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It’s soundtracks galore during the Christmas season

Thom Yorke

Unmade (from Suspiria)


Not only is the original Suspiria (1977) a cult classic whose 2018 remake was inevitably greeted with suspicion by supernatural-horror buffs but its soundtrack by Italian prog group Goblin is equally revered. Yorke sensibly decided to veer away from its tingling atmospherics for his first film score, instead going for neo-classical orchestration, doomy electronics, Gregorian chants and, occasionally, recognisably Yorke-ish vocal numbers such as this one.

Mikael Tariverdiev

Somewhere Far Away (from Seventeen Moments Of Spring)


The 1973 Soviet Union television spy serial, based on the novel by Yulian Semyonov, has now been made available in full in a remastered edition. Mikael Tariverdiev’s music is lush, lovely and as Russian as it possibly could be, recalling both that country’s great composers and, on this sweeping, orchestrated ballad, the deep, soulful melancholy of its folk tradition.

Willie Watson and Tim Blake Nelson

When A Cowboy Trades His Spurs For Wings (from The Ballad Of Buster Scruggs)


Nelson was a lead player in O Brother, Where Art Thou?, the Coen Brothers film whose soundtrack did so much to make bluegrass music popular again. He is reunited with the duo for Buster Scruggs, a compendium of frontier tales whose music includes this delightfully hokey western number, a kind of bathetic mirror image to Bob Dylan’s Knockin’ On Heaven’s Door.

Angela Lansbury & co

Nowhere To Go But Up (from Mary Poppins Returns)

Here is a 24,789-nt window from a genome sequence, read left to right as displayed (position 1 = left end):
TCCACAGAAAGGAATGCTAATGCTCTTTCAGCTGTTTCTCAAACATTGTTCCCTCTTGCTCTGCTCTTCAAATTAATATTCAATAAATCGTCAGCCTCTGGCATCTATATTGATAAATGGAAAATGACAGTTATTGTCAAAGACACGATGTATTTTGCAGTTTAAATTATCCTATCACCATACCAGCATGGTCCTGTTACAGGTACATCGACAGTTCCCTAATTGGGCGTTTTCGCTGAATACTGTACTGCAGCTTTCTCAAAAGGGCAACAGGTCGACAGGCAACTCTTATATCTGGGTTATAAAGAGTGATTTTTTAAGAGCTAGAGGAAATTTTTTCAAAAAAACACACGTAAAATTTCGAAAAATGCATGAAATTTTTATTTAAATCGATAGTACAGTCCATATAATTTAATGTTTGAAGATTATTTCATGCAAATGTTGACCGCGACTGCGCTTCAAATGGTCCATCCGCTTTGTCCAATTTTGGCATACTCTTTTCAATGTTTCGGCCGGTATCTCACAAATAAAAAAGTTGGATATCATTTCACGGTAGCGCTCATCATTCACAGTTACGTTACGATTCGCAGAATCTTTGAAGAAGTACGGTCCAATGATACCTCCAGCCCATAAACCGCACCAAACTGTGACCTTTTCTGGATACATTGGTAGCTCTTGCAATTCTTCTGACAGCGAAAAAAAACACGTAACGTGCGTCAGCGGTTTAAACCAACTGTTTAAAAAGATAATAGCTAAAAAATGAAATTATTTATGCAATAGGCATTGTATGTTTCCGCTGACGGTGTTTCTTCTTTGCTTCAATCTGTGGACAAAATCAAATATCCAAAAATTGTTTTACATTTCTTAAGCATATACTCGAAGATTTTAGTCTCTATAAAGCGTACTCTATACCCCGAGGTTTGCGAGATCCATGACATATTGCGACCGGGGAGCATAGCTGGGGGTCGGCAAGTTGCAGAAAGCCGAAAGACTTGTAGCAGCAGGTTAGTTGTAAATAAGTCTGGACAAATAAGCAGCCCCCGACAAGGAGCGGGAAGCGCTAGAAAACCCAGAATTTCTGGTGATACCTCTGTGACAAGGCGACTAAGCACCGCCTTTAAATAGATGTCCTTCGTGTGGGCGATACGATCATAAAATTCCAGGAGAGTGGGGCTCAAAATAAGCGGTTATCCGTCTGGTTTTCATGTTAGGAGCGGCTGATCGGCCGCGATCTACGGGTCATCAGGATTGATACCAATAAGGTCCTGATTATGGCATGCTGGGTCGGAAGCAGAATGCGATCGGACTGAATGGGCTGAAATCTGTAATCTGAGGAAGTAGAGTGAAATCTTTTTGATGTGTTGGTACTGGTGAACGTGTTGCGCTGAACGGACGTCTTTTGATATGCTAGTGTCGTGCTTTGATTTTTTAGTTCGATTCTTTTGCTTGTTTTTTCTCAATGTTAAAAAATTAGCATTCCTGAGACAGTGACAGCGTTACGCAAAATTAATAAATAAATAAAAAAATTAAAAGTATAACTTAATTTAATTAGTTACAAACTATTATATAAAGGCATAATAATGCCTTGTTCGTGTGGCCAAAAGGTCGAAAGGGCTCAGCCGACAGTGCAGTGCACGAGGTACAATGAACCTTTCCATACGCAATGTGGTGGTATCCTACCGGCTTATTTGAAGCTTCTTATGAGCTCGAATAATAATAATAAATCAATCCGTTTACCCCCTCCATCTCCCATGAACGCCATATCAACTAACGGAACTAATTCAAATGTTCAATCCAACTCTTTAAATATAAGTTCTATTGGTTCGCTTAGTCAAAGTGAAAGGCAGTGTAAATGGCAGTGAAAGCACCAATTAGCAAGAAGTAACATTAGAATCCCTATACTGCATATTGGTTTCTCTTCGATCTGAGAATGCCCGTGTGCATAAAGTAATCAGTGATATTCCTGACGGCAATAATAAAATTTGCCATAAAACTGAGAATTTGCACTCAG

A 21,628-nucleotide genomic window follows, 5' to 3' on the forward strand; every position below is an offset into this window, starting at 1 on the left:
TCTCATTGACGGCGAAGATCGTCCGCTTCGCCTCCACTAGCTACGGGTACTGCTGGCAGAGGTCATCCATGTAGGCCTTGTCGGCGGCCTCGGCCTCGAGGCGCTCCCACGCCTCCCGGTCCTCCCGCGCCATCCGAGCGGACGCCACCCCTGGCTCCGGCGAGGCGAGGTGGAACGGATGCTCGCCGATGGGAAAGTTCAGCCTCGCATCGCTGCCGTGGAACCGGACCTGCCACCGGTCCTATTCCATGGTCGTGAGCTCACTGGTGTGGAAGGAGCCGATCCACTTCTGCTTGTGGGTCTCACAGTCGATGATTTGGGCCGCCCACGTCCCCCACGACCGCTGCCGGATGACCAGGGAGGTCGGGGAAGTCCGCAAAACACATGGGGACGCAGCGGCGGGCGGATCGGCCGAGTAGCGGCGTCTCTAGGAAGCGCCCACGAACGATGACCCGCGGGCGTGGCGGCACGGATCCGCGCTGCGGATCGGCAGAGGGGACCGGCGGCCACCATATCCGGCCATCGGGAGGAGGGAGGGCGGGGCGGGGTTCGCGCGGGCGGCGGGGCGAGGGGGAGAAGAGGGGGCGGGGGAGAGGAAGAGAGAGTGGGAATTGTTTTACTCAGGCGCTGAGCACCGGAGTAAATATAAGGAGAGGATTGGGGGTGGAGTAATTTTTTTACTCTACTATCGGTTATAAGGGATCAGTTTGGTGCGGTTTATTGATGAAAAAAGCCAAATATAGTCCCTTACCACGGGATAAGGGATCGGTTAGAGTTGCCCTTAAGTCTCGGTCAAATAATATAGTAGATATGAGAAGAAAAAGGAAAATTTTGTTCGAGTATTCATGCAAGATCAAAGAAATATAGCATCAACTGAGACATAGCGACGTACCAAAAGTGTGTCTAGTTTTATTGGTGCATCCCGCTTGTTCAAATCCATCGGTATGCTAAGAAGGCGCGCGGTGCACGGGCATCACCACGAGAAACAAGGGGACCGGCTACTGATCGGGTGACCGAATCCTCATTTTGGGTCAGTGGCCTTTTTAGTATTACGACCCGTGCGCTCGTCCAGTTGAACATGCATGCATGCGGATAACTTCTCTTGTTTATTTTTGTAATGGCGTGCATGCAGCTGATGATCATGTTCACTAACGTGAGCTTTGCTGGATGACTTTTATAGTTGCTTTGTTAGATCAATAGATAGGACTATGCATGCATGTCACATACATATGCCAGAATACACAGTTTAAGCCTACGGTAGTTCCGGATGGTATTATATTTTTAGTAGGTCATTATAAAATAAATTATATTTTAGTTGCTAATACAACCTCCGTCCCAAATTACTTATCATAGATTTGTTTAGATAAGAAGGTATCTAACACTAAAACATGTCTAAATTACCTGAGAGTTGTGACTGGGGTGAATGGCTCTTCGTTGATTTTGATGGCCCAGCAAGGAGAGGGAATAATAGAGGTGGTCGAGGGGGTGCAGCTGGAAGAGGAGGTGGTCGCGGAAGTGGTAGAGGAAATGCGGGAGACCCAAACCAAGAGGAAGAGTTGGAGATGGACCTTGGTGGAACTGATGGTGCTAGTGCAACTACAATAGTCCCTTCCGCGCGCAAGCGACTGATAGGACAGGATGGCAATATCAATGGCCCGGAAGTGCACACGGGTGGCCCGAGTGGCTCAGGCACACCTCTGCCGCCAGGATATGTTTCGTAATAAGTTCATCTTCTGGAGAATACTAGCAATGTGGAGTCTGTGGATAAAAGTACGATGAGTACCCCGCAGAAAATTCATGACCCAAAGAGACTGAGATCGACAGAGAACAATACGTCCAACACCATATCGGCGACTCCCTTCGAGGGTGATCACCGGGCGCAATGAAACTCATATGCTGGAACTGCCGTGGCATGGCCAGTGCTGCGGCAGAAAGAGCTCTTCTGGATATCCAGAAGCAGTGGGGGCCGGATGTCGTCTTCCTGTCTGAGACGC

Hairspray songwriters Marc Shaiman and Scott Whitman quote the Sherman Brothers’ wonderful work from the original Mary Poppins in this standout number from the sequel, which is led by Angela Lansbury — she, of course, being the principal voice of the under-regarded sister feature Bedknobs And Broomsticks (1971), another joyous Disney/Shermans classic, which is to be belatedly revived for the stage next year.

Dolly Parton

Jolene (from Dumplin’)


Another Netflix feature, based on Julie Murphy’s best-selling YA novel, finds Dolly Parton, lately coming to be appreciated as the outstanding artist she truly is, re-recording several of her older tunes alongside a batch of new songs. This sombre string-backed version of her most famous number underlines the capacity for darkness of the woman who also wrote such bleak, beautiful tunes as Down From Dover.

Sandra Kerr & John Faulkner

Princess Suite (from The Music From Bagpuss)


Children’s TV show Bagpuss created its own strange, magical and exquisitely handcrafted world; only 13 episodes were ever broadcast, originally over a three-month period in 1974. It is perfectly reflected in the accompanying songs for it, a treasure chest of miniature folk gems released for the first time last month. With chiming clarity, they evoke the more psychedelic turn such music had taken by the mid-1970s.